It takes a certain type of person to start an argument with a person who can't even understand what they're saying. But with Chelsea leading 3-1 at Everton with a little over 20 minutes to play, a goal already to his name, that's what Diego Costa did.
An innocuous challenge from James McCarthy prompted a volley of Spanish abuse from Costa towards his Evertonian counterpart. Soon 21 players and the referee were crowded around Costa, grabbing and pulling at the Chelsea striker's shirt.
And yet this is all part of the Costa package. His assholery is as much a part of his identity as the goals that make him the most potent striker in the Premier League. Costa is unabashedly a bastard, and soccer needs more bastards like him.
The Premier League has always been disconnected from the rest of Britain in relation to its share of bastardom. In a country whose evil only manifests itself in Ben Kingsley and Jaguar commercials, its soccer league has always been an altogether nastier place.
There has been Eric Cantina, El Hadji Diouf, Roy Keane, Martin Keown and of course Luis Suárez. English soccer, the domain of crunching tackles and thundering headers, has always been home to the sport's chaos merchants.
Suárez was the Premier League's bastard-in-chief for the best part of the last four years. The Liverpool forward drew boos and jeers like a movie villain, with only stewards preventing fans from getting to Suárez like protesters banging at the blacked out windows of a police truck.Not since Piers Morgan called these shores his own have the British public united so vociferously to rid the country of a public figure.
Soccer needs these figures. Costa's ethos encapsulates the us-against-the-world mindset that underpins the fandom of every soccer supporter. He plays soccer as if it is warfare, just as fans consider it.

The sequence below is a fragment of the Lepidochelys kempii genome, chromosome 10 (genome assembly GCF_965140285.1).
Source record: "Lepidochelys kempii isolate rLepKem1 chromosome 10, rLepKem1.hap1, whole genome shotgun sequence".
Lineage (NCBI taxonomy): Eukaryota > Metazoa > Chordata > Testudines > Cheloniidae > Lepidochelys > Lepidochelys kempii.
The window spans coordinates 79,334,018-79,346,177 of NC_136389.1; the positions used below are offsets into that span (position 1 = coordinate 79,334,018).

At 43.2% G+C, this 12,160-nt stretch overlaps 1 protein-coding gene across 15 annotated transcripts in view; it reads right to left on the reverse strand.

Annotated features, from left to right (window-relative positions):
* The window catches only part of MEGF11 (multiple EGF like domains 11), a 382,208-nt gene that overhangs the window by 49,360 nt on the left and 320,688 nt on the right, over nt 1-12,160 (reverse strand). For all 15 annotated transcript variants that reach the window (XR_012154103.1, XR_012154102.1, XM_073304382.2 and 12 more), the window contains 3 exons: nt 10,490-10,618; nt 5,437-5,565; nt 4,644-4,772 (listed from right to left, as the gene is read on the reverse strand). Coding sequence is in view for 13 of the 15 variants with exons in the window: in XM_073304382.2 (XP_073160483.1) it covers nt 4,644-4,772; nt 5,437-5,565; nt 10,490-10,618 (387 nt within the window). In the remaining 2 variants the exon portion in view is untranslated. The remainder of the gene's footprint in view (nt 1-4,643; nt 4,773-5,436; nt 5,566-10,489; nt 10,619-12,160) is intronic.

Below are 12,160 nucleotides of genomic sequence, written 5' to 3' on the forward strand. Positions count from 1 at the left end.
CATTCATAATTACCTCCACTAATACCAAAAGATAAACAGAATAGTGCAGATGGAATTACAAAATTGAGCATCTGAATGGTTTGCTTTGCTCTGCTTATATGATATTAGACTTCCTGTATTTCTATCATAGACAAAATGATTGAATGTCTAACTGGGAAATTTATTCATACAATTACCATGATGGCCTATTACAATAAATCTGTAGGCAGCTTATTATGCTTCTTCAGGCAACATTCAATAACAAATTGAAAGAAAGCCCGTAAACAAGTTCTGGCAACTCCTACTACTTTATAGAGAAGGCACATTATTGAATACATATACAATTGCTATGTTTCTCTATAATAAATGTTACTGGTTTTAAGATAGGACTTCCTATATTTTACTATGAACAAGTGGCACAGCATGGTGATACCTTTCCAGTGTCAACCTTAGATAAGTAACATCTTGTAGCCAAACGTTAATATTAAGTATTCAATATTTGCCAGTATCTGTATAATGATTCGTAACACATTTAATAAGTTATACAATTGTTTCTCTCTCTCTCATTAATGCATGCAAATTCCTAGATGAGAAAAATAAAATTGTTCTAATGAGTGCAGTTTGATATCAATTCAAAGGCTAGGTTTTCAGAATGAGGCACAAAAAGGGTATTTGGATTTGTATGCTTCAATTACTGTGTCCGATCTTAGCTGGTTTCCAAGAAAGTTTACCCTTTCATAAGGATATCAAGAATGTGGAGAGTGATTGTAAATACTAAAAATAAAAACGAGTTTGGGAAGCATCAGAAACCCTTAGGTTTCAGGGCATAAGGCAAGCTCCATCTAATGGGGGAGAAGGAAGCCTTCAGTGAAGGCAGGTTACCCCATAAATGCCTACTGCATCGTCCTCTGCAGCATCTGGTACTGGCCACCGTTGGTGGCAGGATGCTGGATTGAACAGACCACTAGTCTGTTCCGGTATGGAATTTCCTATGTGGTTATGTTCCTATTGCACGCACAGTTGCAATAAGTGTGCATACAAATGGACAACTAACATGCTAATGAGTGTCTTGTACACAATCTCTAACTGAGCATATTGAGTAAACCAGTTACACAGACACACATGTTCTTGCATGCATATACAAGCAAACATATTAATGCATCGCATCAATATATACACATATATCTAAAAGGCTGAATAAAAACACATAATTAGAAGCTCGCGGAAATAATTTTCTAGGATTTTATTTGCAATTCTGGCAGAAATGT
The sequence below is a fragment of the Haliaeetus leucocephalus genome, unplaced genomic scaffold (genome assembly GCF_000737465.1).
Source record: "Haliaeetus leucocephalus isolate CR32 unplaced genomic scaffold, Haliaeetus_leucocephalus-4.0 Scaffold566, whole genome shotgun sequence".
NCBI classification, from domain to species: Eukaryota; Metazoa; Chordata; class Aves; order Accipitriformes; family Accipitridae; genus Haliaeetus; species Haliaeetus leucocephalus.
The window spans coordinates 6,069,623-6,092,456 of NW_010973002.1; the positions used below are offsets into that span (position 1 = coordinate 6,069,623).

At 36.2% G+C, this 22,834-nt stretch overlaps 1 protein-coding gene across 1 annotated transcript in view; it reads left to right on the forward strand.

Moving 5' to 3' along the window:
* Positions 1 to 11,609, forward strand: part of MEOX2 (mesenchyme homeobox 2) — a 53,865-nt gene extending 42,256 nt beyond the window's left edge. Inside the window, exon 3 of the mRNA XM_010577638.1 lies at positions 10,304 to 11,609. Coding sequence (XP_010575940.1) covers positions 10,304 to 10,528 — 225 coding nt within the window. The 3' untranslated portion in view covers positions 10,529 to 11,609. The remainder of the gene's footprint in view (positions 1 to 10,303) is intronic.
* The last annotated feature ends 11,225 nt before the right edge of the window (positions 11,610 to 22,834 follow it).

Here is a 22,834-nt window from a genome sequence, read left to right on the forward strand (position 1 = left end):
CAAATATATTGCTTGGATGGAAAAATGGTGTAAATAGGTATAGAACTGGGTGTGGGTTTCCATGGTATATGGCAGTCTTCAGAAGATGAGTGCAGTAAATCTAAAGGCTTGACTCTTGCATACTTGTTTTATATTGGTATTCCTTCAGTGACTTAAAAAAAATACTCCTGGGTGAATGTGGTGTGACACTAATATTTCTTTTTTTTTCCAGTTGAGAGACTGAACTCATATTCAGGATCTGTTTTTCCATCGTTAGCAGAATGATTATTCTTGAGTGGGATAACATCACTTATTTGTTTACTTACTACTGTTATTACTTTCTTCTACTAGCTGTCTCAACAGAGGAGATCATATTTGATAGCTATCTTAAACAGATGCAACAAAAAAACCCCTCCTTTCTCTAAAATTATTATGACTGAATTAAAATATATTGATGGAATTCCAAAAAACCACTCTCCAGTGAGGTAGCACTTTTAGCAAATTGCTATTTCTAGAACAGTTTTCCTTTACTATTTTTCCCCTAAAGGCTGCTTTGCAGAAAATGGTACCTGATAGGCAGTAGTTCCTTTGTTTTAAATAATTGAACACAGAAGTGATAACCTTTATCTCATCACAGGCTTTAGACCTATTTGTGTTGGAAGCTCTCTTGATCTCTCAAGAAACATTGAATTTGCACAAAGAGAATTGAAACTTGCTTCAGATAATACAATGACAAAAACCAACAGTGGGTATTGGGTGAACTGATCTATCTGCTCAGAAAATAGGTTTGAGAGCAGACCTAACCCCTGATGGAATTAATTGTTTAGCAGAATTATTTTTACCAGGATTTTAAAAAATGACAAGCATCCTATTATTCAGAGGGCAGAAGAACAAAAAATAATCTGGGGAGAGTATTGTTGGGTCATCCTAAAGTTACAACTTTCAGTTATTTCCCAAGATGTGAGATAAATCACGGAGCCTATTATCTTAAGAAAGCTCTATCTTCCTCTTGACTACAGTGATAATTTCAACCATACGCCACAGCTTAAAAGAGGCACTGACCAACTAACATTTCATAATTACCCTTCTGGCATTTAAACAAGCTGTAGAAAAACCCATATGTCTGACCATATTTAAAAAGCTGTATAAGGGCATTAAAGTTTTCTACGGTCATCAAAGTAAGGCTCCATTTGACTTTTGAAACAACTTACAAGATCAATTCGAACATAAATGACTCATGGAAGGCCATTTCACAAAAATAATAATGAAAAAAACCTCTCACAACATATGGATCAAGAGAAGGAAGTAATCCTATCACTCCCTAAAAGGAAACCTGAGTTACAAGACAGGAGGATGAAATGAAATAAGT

At a time when attachment between players and fans is stretching with every Wayne Rooney pay rise and tale of FIFA bribery, Costa's nature provides a much-needed emotional bond with his public. A siege mentality can be tedious from the outside, but from within there is no better galvanizer.
This summer finally saw Suarez leave his hurt locker at Liverpool, joining Barcelona for a reported fee of £75 million, thus leaving a bastard-shaped void in the Premier League. Costa has filled a void, in a wider sense and in the Chelsea team.
"The team was built in a way that we were waiting for a certain type of striker," explained Mourinho after one particularly bombastic performance from Costa. "And I think now everybody knows that Chelsea did the right thing in waiting for him and not going into the market in the summer of 2013 or January. We waited for the right one."
While the signings of Cesc Fabregas and Filipe Luis have undoubtedly improved Chelsea's starting lineup, but Costa is their new kingpin. Costa embodies the competitive essence of Mourinho in its crudest form. Costa is the little devil sitting on the shoulder of the Special One luring him into temptation.
Didier Drogba set the precedent for a player of Costa's like at Chelsea, but even the Ivorian striker, who was a battering ram of a forward in the same mold of Costa, had some sort of valve on his anarchist streak.
The Brazilian-born Spaniard was already educated in a high-pressing, high-intensity game before his arrival at Stamford Bridge – having performed a near identical job for Diego Simeone at Atlético Madrid. As the Chelsea boss says, the London club had been waiting for him to complete their otherwise well drilled frontline.
If Chelsea are to claim its first league title since 2010 Costa must translate his early season spurt of seven goals in just four games into a consistent campaign-long streak.
And if that should that materialize, the rest of the Premier League stands little chance of grappling their way past Chelsea to the title. The bastards always win.